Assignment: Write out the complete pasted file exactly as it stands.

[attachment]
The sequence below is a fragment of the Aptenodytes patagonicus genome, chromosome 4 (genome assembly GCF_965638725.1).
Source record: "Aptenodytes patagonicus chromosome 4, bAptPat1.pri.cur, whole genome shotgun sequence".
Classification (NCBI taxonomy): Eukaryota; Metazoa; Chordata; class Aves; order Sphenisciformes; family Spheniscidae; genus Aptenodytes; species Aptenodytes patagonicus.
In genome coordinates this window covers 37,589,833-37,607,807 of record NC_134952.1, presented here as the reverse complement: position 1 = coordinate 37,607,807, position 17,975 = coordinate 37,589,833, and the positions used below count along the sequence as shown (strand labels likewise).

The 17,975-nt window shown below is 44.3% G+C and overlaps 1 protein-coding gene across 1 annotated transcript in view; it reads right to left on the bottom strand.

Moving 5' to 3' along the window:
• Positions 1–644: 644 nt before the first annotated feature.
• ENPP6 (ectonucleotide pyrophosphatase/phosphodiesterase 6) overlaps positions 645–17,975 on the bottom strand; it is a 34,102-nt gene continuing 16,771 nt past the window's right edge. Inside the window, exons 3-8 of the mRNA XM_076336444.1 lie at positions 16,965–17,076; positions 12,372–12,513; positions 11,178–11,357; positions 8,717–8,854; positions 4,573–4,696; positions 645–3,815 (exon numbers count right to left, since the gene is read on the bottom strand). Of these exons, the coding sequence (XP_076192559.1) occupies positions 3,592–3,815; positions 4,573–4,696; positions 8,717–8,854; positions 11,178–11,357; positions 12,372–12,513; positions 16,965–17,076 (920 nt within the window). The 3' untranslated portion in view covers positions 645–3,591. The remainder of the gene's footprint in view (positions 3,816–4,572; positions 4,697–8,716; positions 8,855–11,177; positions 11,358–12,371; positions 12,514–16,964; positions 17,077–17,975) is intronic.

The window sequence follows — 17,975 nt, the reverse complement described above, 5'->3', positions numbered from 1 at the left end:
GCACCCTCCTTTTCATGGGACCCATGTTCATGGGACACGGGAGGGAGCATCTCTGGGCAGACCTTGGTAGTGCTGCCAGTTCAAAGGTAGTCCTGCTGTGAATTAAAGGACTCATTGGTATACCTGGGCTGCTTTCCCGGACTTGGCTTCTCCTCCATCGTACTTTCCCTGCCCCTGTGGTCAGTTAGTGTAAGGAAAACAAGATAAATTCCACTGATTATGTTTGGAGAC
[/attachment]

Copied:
The sequence below is a fragment of the Aptenodytes patagonicus genome, chromosome 4 (genome assembly GCF_965638725.1).
Source record: "Aptenodytes patagonicus chromosome 4, bAptPat1.pri.cur, whole genome shotgun sequence".
Classification (NCBI taxonomy): Eukaryota; Metazoa; Chordata; class Aves; order Sphenisciformes; family Spheniscidae; genus Aptenodytes; species Aptenodytes patagonicus.
In genome coordinates this window covers 37,589,833-37,607,807 of record NC_134952.1, presented here as the reverse complement: position 1 = coordinate 37,607,807, position 17,975 = coordinate 37,589,833, and the positions used below count along the sequence as shown (strand labels likewise).

The 17,975-nt window shown below is 44.3% G+C and overlaps 1 protein-coding gene across 1 annotated transcript in view; it reads right to left on the bottom strand.

Moving 5' to 3' along the window:
• Positions 1–644: 644 nt before the first annotated feature.
• ENPP6 (ectonucleotide pyrophosphatase/phosphodiesterase 6) overlaps positions 645–17,975 on the bottom strand; it is a 34,102-nt gene continuing 16,771 nt past the window's right edge. Inside the window, exons 3-8 of the mRNA XM_076336444.1 lie at positions 16,965–17,076; positions 12,372–12,513; positions 11,178–11,357; positions 8,717–8,854; positions 4,573–4,696; positions 645–3,815 (exon numbers count right to left, since the gene is read on the bottom strand). Of these exons, the coding sequence (XP_076192559.1) occupies positions 3,592–3,815; positions 4,573–4,696; positions 8,717–8,854; positions 11,178–11,357; positions 12,372–12,513; positions 16,965–17,076 (920 nt within the window). The 3' untranslated portion in view covers positions 645–3,591. The remainder of the gene's footprint in view (positions 3,816–4,572; positions 4,697–8,716; positions 8,855–11,177; positions 11,358–12,371; positions 12,514–16,964; positions 17,077–17,975) is intronic.

The window sequence follows — 17,975 nt, the reverse complement described above, 5'->3', positions numbered from 1 at the left end:
GCACCCTCCTTTTCATGGGACCCATGTTCATGGGACACGGGAGGGAGCATCTCTGGGCAGACCTTGGTAGTGCTGCCAGTTCAAAGGTAGTCCTGCTGTGAATTAAAGGACTCATTGGTATACCTGGGCTGCTTTCCCGGACTTGGCTTCTCCTCCATCGTACTTTCCCTGCCCCTGTGGTCAGTTAGTGTAAGGAAAACAAGATAAATTCCACTGATTATGTTTGGAGAC